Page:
Eugene City Hall at the former EWEB administrative center site.
• Several years ago, the Manager, Mayor and City Council wanted to replace the current National architectural competition City Hall for various reasons. The result of many meetings the council formed a citizens committee to work with two architectural firms and recommend to the Council to evacuate and renovate the existing building or to remove the existing and build new. The architectural study included “ what would the city have after spending $12m. The citizens committee recommended renovating the existing.The city sent out invitations to architects to submit interest and finally be retained to renovate the existing. After a long process the selection committee selected a Portland
architect. The manager was not satisfied with the selection and extended to selection process and made the decision to retain the local architectural firm that prepared the new building study. The task however was to renovate the existing. The local architect
after study came to the Council with a report that the renovate option study could not be completed within the City’s $12M budget. Mayor, Manager and Council then decided to demolish the existing building, fill the site build a new ceremonial city hall and move on. To conclude the ongoing debate the manager retained a contractor and had the building removed before testing the new building option. The new building option architectural work was then completed and proved too expensive to build. Eugene was now left with a bare site, had spent +/- $4M and without a City Hall and now renting space for City Hall functions for $1.5M/yr.
• During this process a City Council Member suggested best solution for the new replacement City Hall should be at the EWEB Headquarters Building since most of EWEB’s functions were relocated to their new West Side complex. The city retained another architect to examine that possibility and the related costs. This study suggested that this was not possible to meet the City’s sustainable building requirements and program within their budget. This combined with moving City Hall from the downtown or government center and vacating a fragile downtown of 100,000 Sq.Ft. of rental space plus 200 employees was not an acceptable solution and was rejected by Council and as recently as December 2022 by the Mayor and Manager that would not happen.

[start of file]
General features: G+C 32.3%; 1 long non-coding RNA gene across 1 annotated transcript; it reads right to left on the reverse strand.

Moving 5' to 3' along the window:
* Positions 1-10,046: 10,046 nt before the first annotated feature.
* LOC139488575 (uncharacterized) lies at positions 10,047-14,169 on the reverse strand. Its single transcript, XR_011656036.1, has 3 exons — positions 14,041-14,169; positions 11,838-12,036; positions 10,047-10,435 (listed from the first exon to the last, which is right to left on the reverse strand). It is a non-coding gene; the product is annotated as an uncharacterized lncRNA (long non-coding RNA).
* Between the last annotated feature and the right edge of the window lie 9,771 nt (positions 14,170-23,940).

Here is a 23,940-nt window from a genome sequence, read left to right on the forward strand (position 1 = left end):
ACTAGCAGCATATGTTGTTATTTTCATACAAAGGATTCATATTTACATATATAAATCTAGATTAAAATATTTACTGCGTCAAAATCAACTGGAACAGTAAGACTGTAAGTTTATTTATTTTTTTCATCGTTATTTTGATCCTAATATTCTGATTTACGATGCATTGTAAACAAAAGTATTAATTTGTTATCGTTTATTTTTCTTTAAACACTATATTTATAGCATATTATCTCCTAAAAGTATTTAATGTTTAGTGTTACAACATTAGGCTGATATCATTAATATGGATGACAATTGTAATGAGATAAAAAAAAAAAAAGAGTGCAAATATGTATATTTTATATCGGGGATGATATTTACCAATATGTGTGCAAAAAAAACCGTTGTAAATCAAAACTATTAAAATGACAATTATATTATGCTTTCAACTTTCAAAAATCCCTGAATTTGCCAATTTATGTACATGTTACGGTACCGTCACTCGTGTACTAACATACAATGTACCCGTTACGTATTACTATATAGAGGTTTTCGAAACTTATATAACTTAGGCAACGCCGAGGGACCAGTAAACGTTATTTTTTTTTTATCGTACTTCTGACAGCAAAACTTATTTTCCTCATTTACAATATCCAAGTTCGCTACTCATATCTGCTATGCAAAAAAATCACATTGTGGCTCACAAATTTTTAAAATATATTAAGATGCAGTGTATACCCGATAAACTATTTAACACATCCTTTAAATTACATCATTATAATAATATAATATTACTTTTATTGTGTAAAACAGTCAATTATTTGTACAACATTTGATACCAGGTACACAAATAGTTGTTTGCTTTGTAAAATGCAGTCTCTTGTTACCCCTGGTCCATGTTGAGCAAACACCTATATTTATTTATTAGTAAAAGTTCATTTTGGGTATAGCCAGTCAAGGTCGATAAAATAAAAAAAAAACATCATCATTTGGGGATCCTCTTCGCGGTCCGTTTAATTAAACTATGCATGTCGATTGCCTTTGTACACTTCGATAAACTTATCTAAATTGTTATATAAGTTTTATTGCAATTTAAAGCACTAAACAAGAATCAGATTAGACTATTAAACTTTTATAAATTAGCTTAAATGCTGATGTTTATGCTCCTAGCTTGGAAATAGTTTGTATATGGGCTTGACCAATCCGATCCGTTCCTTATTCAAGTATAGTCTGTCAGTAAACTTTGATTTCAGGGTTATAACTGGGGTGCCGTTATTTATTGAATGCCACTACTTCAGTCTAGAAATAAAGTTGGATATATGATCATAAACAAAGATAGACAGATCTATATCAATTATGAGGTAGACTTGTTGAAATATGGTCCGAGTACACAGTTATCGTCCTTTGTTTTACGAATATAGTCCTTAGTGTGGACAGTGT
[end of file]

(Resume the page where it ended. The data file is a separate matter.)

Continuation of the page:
• These actions resulted in the County trading the “butterfly” parking structure that was located on the NW corner of the “Park Blocks” for the full block former City Hall site. The plan was for the County to abandon the current Lane County Courthouse and build a significantly larger newer Courthouse on the former City Hall site. In the interim the site would be an on grade open parking lot until funds could be obtained. The city would use the former “butterfly parking lot sit to build apermanent “farmer’s market” building, develop the NW remaining “Park Block” for the new City Hall. The city retained a Landscape Architect and a Portland architect to design those structures and site development. The market building was built but the City Hall was not due to inadequate remaining funds in the City reserve.
• The spaces designated for City Hall public functions were leased from Lane County and now Lane Community College in their downtown Campus.
• EWEB, during all the new City Hall problems, disposed of most of their, along the river properties to developers, the bulk for housing with retail and commercial, the former Steam Plant for retail or commercial and a strip along the river high embankment for a new community park. The $14M park is now developed and